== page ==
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Like what you’ve read? Please consider supporting me on Patreon. Thanks to all my Patrons who support me! It only takes a minute or two, and then it’s automatic from there on out. I’ve posted the entirety of my book ICHABOD in installments, and I’m now putting up chapters from PAWN OF THE DEAD, another of my unreleased books. Where else are you going to get the undead and muppets all in the same YA package? Check it out.

If you’d rather not sign up for Patreon, you can also support the site by clicking the MEMORY THIEF Amazon link on the right of the page. That will take you to Amazon, where you can buy my books or anything else. During that visit, a portion of your purchase will go to me. It won’t cost you anything extra.

Returning to American Idol

Okay, okay. Remember how back when I blogged about revisiting Survivor, I mentioned in passing (and jokingly) that I might even try American Idol again? Yeah, well . . . I broke down and added it to my DVR, and then I went one step further and watched the first episode. One thing led to another, and that’s how I’ve started watching the season. Yeah. I’m a sucker, what can I say?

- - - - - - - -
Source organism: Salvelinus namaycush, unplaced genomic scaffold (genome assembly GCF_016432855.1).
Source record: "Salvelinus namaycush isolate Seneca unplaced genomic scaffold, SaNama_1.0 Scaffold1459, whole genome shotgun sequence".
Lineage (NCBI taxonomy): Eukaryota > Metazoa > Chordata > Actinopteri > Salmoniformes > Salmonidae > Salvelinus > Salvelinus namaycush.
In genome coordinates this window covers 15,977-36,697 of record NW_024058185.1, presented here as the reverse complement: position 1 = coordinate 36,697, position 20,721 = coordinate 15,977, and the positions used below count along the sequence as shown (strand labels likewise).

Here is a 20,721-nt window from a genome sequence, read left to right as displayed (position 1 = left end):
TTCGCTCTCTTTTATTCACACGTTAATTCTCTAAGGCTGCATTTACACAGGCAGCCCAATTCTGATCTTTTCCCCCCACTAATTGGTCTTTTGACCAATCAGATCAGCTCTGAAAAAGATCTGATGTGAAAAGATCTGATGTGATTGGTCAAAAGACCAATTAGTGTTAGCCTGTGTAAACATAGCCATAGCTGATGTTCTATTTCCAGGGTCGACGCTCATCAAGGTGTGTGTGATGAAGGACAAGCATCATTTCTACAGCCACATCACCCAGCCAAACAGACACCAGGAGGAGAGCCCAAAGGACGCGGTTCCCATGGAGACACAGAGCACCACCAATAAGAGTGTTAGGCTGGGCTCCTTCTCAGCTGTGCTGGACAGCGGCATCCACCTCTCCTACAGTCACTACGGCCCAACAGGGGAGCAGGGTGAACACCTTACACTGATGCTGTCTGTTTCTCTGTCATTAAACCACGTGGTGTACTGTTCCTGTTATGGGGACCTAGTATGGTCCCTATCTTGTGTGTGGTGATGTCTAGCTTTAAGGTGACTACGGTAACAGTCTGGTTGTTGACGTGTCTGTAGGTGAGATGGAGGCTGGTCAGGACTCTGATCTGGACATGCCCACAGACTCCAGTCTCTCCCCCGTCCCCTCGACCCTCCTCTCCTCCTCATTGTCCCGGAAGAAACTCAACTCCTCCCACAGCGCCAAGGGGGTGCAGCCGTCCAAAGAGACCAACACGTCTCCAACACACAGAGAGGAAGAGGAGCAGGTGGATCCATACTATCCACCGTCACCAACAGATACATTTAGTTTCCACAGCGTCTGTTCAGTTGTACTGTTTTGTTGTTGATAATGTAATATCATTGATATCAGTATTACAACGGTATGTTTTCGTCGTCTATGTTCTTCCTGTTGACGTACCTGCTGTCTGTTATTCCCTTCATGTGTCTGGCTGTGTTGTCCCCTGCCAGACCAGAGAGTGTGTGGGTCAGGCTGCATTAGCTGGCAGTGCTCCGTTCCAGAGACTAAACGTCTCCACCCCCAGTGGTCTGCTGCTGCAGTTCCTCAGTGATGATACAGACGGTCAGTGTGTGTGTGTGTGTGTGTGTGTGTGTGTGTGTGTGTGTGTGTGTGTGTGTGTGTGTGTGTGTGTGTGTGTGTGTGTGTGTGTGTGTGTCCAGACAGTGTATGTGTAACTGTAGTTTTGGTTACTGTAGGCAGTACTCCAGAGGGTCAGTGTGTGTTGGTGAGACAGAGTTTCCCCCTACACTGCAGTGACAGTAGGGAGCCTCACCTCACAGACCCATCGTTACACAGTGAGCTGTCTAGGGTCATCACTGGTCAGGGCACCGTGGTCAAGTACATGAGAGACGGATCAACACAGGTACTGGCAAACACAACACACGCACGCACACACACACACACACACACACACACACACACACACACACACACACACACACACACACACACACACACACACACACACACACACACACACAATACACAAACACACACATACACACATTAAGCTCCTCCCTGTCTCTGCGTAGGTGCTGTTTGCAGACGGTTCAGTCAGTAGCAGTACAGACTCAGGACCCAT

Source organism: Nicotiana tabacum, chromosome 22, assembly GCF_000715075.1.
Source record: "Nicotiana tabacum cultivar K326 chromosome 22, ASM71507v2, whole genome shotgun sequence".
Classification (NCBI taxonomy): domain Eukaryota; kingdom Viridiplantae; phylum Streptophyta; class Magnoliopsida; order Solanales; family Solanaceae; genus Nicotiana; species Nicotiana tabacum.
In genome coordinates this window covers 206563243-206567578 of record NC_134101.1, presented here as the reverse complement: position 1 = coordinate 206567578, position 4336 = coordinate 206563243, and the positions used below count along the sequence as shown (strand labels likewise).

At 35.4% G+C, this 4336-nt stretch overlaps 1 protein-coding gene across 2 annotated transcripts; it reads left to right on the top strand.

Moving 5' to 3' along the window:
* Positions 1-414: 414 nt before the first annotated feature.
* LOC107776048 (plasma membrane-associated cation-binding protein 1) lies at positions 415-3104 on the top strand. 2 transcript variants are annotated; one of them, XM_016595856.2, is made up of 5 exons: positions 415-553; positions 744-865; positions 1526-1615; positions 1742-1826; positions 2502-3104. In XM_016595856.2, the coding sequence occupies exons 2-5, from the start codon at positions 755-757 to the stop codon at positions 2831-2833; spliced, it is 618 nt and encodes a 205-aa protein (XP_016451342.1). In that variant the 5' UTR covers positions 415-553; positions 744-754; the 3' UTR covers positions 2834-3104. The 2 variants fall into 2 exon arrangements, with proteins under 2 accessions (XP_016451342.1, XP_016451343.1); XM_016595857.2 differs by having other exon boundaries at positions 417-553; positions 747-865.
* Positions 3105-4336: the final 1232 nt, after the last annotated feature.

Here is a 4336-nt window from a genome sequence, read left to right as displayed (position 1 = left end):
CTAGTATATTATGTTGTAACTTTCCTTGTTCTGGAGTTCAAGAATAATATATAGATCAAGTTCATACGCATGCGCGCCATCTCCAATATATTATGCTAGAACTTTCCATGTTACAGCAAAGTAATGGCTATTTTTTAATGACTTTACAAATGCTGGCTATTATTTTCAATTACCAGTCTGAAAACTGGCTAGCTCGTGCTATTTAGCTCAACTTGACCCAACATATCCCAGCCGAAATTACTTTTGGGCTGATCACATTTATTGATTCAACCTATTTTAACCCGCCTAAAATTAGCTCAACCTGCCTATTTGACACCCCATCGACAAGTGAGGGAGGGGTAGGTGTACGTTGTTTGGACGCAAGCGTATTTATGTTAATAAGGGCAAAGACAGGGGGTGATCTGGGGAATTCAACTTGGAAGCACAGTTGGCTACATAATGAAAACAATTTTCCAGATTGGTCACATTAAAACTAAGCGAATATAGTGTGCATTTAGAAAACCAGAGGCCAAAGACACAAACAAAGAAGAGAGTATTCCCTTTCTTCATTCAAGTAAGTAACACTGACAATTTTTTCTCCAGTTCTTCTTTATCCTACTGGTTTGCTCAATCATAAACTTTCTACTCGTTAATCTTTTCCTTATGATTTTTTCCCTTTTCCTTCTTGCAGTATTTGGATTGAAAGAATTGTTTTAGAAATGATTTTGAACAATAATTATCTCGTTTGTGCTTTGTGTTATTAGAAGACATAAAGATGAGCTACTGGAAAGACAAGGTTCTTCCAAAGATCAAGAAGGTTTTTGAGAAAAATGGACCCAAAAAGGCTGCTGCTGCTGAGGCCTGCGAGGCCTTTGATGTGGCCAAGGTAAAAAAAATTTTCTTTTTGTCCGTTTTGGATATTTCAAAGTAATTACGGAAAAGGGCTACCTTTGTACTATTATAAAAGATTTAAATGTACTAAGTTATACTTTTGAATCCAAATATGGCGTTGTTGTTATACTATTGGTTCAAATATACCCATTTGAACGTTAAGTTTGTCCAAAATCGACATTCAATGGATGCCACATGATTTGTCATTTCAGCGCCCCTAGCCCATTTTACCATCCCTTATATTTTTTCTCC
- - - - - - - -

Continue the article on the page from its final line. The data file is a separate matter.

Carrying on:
However, a few comments have come to mind around this new version of American Idol that I’m watching now. First of all, the DVR makes a huge difference. If there’s a performance I don’t like, I can just skip it. I can also skip all the ads, which means an episode takes much less time. (I don’t think I’ll watch it live. Even for live sports, I typically will just stay away from any news sources and then start the game an hour or so late. Who has time for ads?) Watching shows on my own schedule is very freeing. (Though there are still some shows I make time for each week as soon as I can. The Marvel shows on Disney+ have been that way for me so far.)

But more than just watching it with a DVR is the fact that the old American Idol was basically “Watch Simon be abusive to people for an hour.” Paula and Randy’s comments didn’t really “matter.” The whole point of the show was to impress Simon Cowell. (A format that went on to be successful in other reality shows, including The Apprentice. One might even wonder if Donald Trump would have been president if not for the path Simon Cowell blazed for him.)

Back in the day, I remember really liking Simon because he was so brutally “honest.” I cringe to think back on that now. And if the current AI were that way, there’s no way I would stick with it. However, the new hosts are genuinely caring. Sure, they do and say some stupid things now and then, and they can get combative with the contestants if the contestants are being combative first, but by and large they seem genuinely concerned for the singers who are on the show. They want to see them succeed, and they give them feedback to help them, no matter what stage of the game the contestants are at.